A dark purple- or plum-color hardwood from Dalbergia melanoxylon, native to the dry savanna woodlands of Africa and western India. African blackwood is a dense, hard, even-grain wood with a fine texture. It has good carving properties. African blackwood was used in ancient Egypt for furniture, arrowheads, tablets, chests, toys, inlays, and small ebony figurines. It is currently used for clarinets and other woodwind instruments because it also has good resonance qualities.
Synonyms and Related Terms
Dalbergia melanoxylon; Pau preto (Port.); hbny (ancient Egyptian); grenadillo; grenadilla; Mozambique ebony; Egyptian ebony; African ironwood
May cause skin irritation and allergies.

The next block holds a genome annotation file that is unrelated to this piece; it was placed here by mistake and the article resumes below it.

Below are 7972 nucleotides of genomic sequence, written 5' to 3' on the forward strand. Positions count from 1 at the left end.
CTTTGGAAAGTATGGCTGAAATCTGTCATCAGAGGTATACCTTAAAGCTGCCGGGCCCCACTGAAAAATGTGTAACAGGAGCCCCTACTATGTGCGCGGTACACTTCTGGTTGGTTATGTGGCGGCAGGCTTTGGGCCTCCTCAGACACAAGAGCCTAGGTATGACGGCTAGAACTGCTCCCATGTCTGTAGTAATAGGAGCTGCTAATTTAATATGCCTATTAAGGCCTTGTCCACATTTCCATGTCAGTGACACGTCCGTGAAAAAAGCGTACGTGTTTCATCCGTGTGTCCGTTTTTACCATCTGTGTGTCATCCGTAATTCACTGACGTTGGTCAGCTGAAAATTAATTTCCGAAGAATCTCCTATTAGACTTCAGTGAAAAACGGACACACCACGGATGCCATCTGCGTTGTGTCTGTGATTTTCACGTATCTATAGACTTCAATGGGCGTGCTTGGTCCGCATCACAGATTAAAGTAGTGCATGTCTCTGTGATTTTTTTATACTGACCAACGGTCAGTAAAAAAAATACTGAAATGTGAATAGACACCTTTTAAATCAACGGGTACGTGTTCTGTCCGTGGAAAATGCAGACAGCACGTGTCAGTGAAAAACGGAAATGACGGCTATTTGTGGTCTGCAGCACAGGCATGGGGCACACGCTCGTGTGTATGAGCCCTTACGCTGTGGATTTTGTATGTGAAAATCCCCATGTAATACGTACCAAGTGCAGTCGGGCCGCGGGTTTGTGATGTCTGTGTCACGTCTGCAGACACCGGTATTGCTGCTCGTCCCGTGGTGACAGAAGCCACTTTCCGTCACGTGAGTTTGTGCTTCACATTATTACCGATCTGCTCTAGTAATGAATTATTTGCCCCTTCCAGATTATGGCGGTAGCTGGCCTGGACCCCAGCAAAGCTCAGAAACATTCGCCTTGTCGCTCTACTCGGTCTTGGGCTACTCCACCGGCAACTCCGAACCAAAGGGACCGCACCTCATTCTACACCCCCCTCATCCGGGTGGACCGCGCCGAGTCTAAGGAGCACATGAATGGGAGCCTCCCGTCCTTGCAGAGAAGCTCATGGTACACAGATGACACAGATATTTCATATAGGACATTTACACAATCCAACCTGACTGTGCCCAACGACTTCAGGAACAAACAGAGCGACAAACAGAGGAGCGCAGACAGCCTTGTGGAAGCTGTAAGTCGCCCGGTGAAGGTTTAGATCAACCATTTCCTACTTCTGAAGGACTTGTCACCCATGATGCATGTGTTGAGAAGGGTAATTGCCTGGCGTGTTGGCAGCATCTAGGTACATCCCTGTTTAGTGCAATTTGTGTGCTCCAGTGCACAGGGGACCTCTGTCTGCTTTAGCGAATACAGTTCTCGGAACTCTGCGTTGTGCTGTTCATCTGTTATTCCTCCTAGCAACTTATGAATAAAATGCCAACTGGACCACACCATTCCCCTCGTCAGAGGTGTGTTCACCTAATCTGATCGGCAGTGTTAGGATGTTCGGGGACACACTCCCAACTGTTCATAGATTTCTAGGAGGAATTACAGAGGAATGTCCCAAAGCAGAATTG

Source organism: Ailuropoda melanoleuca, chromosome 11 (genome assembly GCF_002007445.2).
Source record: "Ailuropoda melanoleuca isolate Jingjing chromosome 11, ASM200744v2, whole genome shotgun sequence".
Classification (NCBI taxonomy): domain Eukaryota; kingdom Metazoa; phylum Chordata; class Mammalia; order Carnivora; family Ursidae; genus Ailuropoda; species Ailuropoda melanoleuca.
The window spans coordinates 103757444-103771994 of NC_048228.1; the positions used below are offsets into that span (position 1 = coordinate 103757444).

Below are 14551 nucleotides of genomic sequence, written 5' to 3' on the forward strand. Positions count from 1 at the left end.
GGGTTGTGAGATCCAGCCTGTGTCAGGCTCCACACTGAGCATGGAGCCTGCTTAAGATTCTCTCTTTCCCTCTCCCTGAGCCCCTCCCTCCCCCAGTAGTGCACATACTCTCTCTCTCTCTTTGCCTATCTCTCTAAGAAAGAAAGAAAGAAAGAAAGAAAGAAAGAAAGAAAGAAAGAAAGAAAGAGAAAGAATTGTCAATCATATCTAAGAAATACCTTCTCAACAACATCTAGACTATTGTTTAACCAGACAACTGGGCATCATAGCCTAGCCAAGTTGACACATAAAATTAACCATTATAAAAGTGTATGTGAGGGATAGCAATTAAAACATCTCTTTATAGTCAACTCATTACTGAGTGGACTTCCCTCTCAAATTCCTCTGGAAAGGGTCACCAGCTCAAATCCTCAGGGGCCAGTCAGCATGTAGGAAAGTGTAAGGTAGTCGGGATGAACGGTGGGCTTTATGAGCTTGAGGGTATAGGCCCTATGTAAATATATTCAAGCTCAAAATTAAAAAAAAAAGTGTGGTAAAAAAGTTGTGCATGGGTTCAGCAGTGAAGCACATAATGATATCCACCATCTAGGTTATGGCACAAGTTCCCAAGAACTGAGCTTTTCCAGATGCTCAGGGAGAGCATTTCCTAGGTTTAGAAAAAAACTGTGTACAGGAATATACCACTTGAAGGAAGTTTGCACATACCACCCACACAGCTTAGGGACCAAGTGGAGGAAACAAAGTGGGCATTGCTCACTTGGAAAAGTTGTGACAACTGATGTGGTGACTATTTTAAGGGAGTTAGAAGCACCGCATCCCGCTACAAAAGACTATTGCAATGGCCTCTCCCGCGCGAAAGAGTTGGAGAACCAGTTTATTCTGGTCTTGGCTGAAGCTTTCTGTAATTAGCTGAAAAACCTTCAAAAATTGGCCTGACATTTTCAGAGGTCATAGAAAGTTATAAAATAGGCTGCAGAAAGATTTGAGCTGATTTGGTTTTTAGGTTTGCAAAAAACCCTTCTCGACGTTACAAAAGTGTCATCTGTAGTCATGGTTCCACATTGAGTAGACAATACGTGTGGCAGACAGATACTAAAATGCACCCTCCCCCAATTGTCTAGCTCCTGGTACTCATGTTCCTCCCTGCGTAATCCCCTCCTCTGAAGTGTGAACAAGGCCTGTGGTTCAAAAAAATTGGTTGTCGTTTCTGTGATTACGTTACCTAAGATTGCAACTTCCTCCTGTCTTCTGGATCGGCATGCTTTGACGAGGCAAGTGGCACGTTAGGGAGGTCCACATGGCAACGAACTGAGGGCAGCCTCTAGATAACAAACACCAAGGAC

Physical and Chemical Properties
- Specific gravity = 1.32 (air dry)
- Density = 82 ppcf
Resources and Citations
- R.Gale, P.Gasson, N.Hepper, G.Killen, "Wood" in Ancient Egyptian Materials and Technology, P.Nicholson, I.Shaw (eds.), Cambridge University Press, 2000, p. 334-371.
- Ralph Mayer, A Dictionary of Art Terms and Techniques, Harper and Row Publishers, New York, 1969 (also 1945 printing)
- Michael McCann, Artist Beware, Watson-Guptill Publications, New York City, 1979
- Gordon Hanlon, contributed information, 1998